CHAMPIONSHIP:Hirahatake says no to Tipton


GOLF: Woodbridge High product beats the CdM resident in a sudden-death playoff for the title in the championship flight.

August 06, 2007|By Steve Virgen

COSTA MESA — The 21-year-old's heart raced.

The 39-year-old's emotions were high, and as he put it, "I was fired up."

The two walked the fairway toward the first hole at Costa Mesa Country Club Sunday. With the Costa Mesa City Championship on the line, they did their best to ignore the atmosphere — a large gallery, whispering questions about them and short stories about their play in the final round — stemming from a sudden-death playoff.


Chris Hirahatake, the 21-year-old, knocked in a 10-foot putt for birdie on No. 1 to win the playoff in the championship flight against Corona del Mar resident Will Tipton.


"I want to give glory to God," said Hirahatake, a Woodbridge alumnus who will be a senior at UC San Diego. "This championship means a lot to me. My father lives close by, in Huntington Beach and I played in this a few times, wanting to win it."

Tipton, the Big Canyon Country Club champion who led after Saturday with a four-under-par 66 first-round, missed a 15-foot putt for birdie and settled for par, opening the door for Hirahatake.

The Costa Mesa City champion, who shot even on the first day, finished before Tipton on Sunday at one-under for a final score of three-under 139.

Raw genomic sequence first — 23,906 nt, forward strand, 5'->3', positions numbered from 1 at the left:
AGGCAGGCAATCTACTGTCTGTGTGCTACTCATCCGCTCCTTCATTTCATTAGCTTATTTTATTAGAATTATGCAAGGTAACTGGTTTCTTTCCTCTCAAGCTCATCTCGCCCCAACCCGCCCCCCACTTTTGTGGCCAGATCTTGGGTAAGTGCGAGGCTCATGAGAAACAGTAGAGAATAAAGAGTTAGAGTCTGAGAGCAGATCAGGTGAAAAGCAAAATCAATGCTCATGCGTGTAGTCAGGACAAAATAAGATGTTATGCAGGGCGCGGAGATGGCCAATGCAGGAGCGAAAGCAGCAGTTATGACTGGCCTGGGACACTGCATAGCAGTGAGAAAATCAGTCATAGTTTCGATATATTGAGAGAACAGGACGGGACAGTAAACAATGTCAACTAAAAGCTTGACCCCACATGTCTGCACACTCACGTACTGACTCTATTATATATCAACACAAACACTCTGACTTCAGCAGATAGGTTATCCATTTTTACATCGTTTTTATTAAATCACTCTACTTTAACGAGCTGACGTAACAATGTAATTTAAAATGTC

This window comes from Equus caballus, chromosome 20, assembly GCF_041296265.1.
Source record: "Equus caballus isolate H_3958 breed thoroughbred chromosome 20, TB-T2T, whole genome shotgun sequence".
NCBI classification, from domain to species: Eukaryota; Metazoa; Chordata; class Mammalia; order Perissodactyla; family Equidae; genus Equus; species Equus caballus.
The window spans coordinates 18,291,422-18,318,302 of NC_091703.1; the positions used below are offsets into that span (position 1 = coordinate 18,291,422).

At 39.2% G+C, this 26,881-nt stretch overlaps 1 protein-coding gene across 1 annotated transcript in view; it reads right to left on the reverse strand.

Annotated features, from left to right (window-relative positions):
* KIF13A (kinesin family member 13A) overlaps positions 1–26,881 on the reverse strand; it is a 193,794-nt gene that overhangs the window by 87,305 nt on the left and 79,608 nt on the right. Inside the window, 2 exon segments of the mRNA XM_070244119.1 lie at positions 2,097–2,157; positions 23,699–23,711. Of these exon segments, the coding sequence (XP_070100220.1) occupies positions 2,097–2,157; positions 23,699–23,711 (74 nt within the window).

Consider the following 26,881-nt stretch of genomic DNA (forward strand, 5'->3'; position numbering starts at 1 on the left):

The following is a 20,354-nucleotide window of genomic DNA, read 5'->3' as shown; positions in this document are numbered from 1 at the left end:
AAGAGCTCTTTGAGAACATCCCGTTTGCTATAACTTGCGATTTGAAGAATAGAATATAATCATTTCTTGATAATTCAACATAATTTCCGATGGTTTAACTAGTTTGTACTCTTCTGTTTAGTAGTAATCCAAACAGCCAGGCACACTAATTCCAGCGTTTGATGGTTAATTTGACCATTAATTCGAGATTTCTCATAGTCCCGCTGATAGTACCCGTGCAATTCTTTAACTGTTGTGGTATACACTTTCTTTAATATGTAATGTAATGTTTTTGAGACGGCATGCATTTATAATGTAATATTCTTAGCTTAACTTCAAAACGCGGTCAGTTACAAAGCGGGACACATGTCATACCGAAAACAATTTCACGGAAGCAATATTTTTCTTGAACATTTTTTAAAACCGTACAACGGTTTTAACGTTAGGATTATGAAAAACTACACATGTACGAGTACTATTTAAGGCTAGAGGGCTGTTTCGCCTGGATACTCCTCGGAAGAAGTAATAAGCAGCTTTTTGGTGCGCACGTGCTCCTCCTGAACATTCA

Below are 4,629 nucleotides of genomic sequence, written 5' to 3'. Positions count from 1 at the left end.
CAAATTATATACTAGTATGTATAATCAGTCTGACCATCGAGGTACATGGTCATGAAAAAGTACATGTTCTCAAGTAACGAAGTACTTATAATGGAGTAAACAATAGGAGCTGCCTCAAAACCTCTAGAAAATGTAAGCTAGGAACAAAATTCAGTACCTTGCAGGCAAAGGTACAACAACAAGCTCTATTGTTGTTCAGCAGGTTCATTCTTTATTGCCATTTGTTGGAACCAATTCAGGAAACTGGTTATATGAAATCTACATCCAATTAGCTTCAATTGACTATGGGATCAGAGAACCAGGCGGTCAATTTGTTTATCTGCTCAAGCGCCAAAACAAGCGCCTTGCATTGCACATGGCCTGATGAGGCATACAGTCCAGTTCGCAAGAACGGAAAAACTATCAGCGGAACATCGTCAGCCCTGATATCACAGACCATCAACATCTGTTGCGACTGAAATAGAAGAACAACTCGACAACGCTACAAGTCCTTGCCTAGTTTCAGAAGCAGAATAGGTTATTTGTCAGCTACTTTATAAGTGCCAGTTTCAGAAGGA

After a birdie on No. 14, Tipton held a short-lived lead at four-under. He nearly birdied the 15th, but settled for par. He then bogeyed No. 16 to fall back in a tie with Hirahatake.

On No. 17, Tipton putted to the lip of the cup, just missing a birdie and had to take par.

Then on the 18th, amid plenty of pressure, Tipton nailed a five-foot putt for par to set up the sudden-death playoff that ended on the par-five first hole.

"The disappointment is there," Tipton said afterward. "But I was happy to be there, playing in a playoff."

Tipton actually expressed distaste after the 18th. Though he hit a clutch shot, he was thinking about, "what if."

"If I had to criticize anything I did, it would be No. 16 with the flag stick left," said Tipton, who played at USC, 1985-89. "All you don't want to do is go long. I was between putts. I went long … you live and learn."

Hirahatake is certainly learning, but mainly about himself. After playing his freshman and some of his sophomore year at UC San Diego, he left the Tritons' team to focus more on his academics.

He's a psychology major, and that's his priority. But he said it hasn't kept him away from golf.

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